|marirate.m (http://andr.dk/octavefiles/marirate.m)||The MARI approximation|
|israte.m (http://andr.dk/octavefiles/israte.m)||The IS approximation|
|powerlawrate.m (http://andr.dk/octavefiles/powerlawrate.m)||The clean surface approximation|
|qtransA.m (http://andr.dk/octavefiles/qtransA.m)||Calculation of the translational partition function|
|qvibA.m (http://andr.dk/octavefiles/qvibA.m)||Calculation of the vibrational partition function for a single vibration (cm-1)|
|qvibAJ.m (http://andr.dk/octavefiles/qvibAJ.m)||Calculation of the vibrational partition function for a single vibration (J/mol)|
|qrotA2D.m (http://andr.dk/octavefiles/qrotA2D.m)||Calculation of the 2-D rotational partition function (cm-1)|
|qrotA2DJ.m (http://andr.dk/octavefiles/qrotA2DJ.m)||Calculation of the 2-D rotational partition function for a single vibration (J/mol)|
|qrotA3D.m (http://andr.dk/octavefiles/qrotA3D.m)||Calculation of the 3-D rotational partition function (cm-1)|
|qvibtotA.m (http://andr.dk/octavefiles/qvibtotA.m)||Calculation of the total vibrational partition function for a molecule (cm-1)|
|HvibA.m (http://andr.dk/octavefiles/HvibA.m)||Calculation of the vibrational enthalpy of a single vibration (cm-1)|
|HvibAJ.m (http://andr.dk/octavefiles/HvibAJ.m)||Calculation of the vibrational enthalpy of a single vibration (J/mol)|
|HvibtotA.m (http://andr.dk/octavefiles/HvibtotA.m)||Calculation of the total vibrational enthalpy for a molecule (cm-1)|
Nørskov et al. recently wrote a perspective in Science Magazine entitled “Rate Control and Reaction Engineering” with a short description “A concept for evaluating. the relative importance of steps in complex reactions may guide the development of better catalysts”. The article also addresses our recently published paper “Degree of Rate Control: How Much the Energies of Intermediates and Transition States Control Rates” in JACS. Thanks guys!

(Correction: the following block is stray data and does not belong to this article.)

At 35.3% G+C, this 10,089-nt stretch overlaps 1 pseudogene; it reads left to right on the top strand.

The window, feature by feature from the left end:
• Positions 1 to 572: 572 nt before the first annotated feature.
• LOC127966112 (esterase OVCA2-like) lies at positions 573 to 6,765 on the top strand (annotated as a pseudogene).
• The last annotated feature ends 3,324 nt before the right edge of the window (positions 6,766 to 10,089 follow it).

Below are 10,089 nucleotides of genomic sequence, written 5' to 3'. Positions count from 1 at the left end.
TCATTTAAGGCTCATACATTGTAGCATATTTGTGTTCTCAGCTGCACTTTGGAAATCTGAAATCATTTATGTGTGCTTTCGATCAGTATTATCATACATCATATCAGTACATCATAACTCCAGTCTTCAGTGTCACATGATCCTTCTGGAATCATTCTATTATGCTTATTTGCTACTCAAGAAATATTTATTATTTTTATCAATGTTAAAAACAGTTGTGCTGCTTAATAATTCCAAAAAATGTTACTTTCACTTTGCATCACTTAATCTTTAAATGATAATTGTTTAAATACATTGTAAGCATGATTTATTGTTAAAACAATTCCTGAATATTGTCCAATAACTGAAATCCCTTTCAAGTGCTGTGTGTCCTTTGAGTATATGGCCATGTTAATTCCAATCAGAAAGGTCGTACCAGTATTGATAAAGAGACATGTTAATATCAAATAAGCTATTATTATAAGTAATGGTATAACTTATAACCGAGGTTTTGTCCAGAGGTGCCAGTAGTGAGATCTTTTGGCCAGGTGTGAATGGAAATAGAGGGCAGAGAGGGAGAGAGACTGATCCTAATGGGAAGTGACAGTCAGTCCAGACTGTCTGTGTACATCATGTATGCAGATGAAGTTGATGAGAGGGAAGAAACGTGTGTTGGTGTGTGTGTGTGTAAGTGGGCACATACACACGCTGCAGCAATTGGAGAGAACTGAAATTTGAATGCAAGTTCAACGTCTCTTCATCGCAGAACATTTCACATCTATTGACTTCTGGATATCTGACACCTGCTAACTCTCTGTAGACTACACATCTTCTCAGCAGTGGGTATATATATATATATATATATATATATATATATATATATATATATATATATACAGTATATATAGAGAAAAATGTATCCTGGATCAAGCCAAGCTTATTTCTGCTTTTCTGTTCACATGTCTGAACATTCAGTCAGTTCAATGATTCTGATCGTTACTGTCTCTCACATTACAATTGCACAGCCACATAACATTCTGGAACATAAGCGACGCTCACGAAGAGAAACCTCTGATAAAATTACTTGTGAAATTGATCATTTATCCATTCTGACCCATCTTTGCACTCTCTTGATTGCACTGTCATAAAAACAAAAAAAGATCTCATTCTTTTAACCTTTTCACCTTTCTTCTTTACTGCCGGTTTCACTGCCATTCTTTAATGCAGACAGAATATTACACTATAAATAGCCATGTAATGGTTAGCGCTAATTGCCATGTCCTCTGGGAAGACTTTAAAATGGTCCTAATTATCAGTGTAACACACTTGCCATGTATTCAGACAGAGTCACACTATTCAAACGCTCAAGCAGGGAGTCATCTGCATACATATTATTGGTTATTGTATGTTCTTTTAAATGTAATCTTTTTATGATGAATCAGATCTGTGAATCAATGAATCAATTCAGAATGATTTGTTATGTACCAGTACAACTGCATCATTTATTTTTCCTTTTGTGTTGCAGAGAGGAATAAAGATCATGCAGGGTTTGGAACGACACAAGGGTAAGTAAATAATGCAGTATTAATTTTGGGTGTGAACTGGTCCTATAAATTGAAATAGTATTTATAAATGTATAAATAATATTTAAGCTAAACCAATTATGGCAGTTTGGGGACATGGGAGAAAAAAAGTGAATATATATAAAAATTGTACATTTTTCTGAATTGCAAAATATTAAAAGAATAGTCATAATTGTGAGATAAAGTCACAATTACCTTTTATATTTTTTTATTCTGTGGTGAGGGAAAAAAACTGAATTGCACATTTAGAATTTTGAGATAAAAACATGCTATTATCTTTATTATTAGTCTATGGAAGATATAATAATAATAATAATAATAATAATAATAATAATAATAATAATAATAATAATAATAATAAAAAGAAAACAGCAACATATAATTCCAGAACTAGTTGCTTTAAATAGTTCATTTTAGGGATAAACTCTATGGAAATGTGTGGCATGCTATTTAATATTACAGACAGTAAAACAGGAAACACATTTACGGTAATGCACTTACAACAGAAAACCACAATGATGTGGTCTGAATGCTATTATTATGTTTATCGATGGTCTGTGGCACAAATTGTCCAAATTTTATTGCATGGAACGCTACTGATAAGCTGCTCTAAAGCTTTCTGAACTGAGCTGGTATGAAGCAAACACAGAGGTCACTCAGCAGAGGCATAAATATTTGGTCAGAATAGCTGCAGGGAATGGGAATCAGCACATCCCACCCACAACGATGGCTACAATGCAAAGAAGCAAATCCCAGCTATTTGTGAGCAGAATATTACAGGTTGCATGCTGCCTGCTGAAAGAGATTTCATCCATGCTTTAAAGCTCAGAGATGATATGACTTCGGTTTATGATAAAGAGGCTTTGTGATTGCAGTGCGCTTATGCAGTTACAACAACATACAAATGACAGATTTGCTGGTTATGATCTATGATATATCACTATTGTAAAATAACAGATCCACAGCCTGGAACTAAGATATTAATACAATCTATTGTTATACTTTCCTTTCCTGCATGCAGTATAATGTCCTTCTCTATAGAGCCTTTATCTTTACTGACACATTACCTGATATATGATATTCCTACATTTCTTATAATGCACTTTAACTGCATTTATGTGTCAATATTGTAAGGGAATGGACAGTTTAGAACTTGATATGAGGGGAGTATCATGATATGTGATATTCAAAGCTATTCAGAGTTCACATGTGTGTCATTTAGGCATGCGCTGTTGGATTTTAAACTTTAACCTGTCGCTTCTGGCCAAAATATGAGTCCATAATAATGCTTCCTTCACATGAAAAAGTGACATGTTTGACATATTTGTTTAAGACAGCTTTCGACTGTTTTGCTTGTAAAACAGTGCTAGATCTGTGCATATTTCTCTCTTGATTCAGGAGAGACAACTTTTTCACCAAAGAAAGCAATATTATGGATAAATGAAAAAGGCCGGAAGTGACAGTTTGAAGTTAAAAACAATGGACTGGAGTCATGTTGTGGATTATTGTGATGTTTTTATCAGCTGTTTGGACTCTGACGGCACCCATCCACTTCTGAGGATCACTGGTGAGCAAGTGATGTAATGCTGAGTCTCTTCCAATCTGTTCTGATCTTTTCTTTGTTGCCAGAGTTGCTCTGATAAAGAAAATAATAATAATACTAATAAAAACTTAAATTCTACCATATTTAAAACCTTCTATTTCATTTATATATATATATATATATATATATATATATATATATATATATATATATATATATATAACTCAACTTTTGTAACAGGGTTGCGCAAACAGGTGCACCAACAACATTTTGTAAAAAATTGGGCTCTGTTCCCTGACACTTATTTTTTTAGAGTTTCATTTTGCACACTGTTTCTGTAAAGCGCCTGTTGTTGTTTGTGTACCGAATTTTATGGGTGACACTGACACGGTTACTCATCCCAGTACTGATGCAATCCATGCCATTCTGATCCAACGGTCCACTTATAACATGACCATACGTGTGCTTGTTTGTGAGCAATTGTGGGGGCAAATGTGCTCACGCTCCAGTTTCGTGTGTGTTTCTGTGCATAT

JACS cover: Degree of Rate Control: How Much the Energies of Intermediates and Transition States Control Rates
The paper “Degree of Rate Control: How Much the Energies of Intermediates and Transition States Control Rates” co-authored with Carsten Stegelmann and Charles T. Campbell has finally been published in Journal of the American Chemical Society. The full citation info is:
Degree of Rate Control: How Much the Energies of Intermediates and Transition States Control Rates,
Carsten Stegelmann, Anders Andreasen, Charles T. Campbell Journal of the American Chemical Society 2009 131 (23), 8077-8082 DOI: 10.1021/ja9000097
As an additional honor our graphich has been selected for the cover page.
Recently I co-authored a paper with Carsten Stegelmann and Charlie Campbell. I have the pleasure to announce that the paper has just been published as an ASAP article in the Journal of the American Chemical Society (doi:10.1021/ja9000097). In Nature Magazine a Research Highlight by Gavin Armstrong is addressing the publication.
Here’s the abstract:
For many decades, the concept of a “rate-determining step” has been of central importance in understanding chemical kinetics in multistep reaction mechanisms and using that understanding to advantage. Yet a rigorous method for identifying the rate-determining step in a reaction mechanism was only recently introduced, via the “degree of rate control” of elementary steps. By extending that idea, we argue that even more useful than identifying the rate-determining step is identifying the rate-controlling transition states and the rate-controlling intermediates. These identify a few distinct chemical species whose relative energies we could adjust to achieve a faster or slower net reaction rate. Their relative energies could be adjusted by a variety of practical approaches, such as adding or modifying a catalyst, modifying the solvent, or simply modifying a reactant’s molecular structure to affect electronic or steric control on the relative energies of the key species. Since these key species are the ones whose relative energies most strongly influence the net reaction rate, they also identify the species whose energetics must be most accurately measured or calculated to achieve an accurate kinetic model for any reaction mechanism. Thus, it is very important to identify these rate-controlling transition states and rate-controlling intermediates for both applied and basic research. Here, we present a method for doing that.